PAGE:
Such moments don’t happen often, at least in my own experience and it got me thinking about what is necessary for such moments to occur. The underlying idea, to me, seems to be a simple axiom that I try to use as often as I can when playing the role of Referee: Explain Everything.

Now, by “Explain Everything” I do not mean telling the players that there is a giant trap door in the middle of the room they are about go in. Rather, I mean, explain to the players everything that they could reasonably know, then explain to them how I understand what they want their characters to do, especially if there are consequences for the various choices that they make and then explain to them exactly what each die roll actually means.

For example, in the campaign the players decided to ambush an ogre who had enslaved a neanderthal village. Next to his ad hoc throne was a cage full of children. When the characters came out of hiding to attack him, he grabbed one of the children and threatened to kill it should they continue their assault.

At this point I laid out the options of what could happen should the ogre win initiative, they win initiate, etc. and then asked each player what they wanted to do. Thus, that initiative roll had a meaning well beyond just determining who got to go first.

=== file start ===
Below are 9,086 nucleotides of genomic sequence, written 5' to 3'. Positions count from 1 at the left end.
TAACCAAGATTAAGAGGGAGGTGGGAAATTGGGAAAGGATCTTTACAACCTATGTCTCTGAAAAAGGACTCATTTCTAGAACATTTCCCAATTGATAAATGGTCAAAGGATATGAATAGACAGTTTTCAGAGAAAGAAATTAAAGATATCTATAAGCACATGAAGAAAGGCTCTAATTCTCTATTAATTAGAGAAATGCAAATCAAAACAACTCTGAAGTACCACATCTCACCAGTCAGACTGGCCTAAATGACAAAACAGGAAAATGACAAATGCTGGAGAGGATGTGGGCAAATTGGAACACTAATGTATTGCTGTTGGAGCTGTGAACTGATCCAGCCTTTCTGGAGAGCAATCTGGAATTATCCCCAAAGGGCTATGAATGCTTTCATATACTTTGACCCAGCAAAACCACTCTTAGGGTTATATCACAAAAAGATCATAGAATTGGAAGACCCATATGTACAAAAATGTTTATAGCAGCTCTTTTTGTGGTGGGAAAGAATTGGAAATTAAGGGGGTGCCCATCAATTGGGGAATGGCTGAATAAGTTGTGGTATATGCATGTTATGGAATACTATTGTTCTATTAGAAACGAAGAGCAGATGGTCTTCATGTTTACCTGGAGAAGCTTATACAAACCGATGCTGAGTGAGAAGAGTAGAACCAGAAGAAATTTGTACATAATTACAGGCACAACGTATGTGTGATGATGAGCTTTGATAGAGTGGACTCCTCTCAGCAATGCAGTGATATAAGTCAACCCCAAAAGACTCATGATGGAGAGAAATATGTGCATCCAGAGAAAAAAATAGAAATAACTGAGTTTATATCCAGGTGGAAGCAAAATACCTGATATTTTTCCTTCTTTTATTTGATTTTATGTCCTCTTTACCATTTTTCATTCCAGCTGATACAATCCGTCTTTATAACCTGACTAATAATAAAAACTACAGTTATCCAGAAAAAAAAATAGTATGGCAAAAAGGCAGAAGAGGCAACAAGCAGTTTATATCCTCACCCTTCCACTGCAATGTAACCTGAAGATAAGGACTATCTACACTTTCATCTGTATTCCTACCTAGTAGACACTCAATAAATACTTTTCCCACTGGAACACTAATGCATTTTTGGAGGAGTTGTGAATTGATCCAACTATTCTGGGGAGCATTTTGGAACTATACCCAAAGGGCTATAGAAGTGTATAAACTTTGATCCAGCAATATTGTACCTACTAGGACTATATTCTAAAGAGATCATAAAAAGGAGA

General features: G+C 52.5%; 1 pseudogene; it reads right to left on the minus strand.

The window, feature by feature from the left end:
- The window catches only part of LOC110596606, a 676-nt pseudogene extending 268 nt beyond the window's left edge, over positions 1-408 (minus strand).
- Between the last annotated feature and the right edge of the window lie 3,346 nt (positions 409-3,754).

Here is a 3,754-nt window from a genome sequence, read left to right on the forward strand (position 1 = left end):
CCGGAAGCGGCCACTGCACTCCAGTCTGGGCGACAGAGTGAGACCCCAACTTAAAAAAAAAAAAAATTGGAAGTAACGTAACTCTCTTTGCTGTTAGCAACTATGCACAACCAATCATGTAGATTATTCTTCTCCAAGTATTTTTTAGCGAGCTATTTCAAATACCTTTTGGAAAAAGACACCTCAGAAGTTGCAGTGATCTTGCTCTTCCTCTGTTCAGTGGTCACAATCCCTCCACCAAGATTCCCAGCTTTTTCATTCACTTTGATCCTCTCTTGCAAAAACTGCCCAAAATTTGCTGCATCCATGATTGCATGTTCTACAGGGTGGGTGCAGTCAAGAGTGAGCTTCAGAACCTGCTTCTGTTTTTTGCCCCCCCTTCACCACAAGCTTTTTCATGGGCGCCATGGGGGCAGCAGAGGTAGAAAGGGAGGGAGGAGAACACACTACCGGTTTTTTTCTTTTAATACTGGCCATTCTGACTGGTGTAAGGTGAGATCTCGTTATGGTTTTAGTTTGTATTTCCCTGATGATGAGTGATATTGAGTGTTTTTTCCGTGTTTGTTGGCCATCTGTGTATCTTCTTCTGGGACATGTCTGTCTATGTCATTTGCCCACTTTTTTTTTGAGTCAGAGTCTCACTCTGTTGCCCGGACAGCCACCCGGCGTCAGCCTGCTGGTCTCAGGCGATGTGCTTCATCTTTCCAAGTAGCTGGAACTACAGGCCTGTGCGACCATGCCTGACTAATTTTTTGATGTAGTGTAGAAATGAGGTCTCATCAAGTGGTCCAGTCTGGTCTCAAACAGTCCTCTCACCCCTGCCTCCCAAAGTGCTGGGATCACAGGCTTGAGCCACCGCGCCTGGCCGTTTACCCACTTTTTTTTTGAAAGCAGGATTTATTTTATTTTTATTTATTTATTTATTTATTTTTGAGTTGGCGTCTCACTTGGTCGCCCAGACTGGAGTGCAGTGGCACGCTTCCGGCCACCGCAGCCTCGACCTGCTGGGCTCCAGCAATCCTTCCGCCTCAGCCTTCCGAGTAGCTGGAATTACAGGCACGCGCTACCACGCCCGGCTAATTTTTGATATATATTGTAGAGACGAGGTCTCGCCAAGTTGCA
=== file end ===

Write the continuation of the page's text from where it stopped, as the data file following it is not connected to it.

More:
When the players decided to attack anyway, I explained each attack and their consequences: you need to roll ‘x’ in order to hit. If you hit, this is how much damage you could do. The ogre needs ‘x’ in order to make the saving throw. If he makes it, he will take ‘x’ amount of damage, etc.

Thus, as the situation builds, everyone knows exactly what every action and die roll means. Thus, when the last person takes their action and their success or failure means the life or death of an NPC, PC, etc. everyone is not only paying attention, but they know exactly which outcome means success or failure. Thus, when that die is cast and the number is revealed, everyone at the table is able to instantly know whether their hopes are dashed or wildly fulfilled.

I realize that there are times when keeping this kind of information hidden from the players can also bring its own kind of satisfaction, and I often use it in situations where PCs wouldn’t know certain kinds of information; however, I have found that this kind pleasure pails in comparison to the kind of wild celebrations or anguished screams of despair that result from pulling back the curtain to let players know exactly what they need in order to succeed or fail.

Imagine for a moment rolling a die. Which roll are you going to be more invested in: the one where you know that you need to roll high and then have to wait for a Referee’s adjudication or the roll where you know that you need a ’17’ to succeed? I dare say the experience of rolling the latter is far more palpably exciting/excruciating than the former.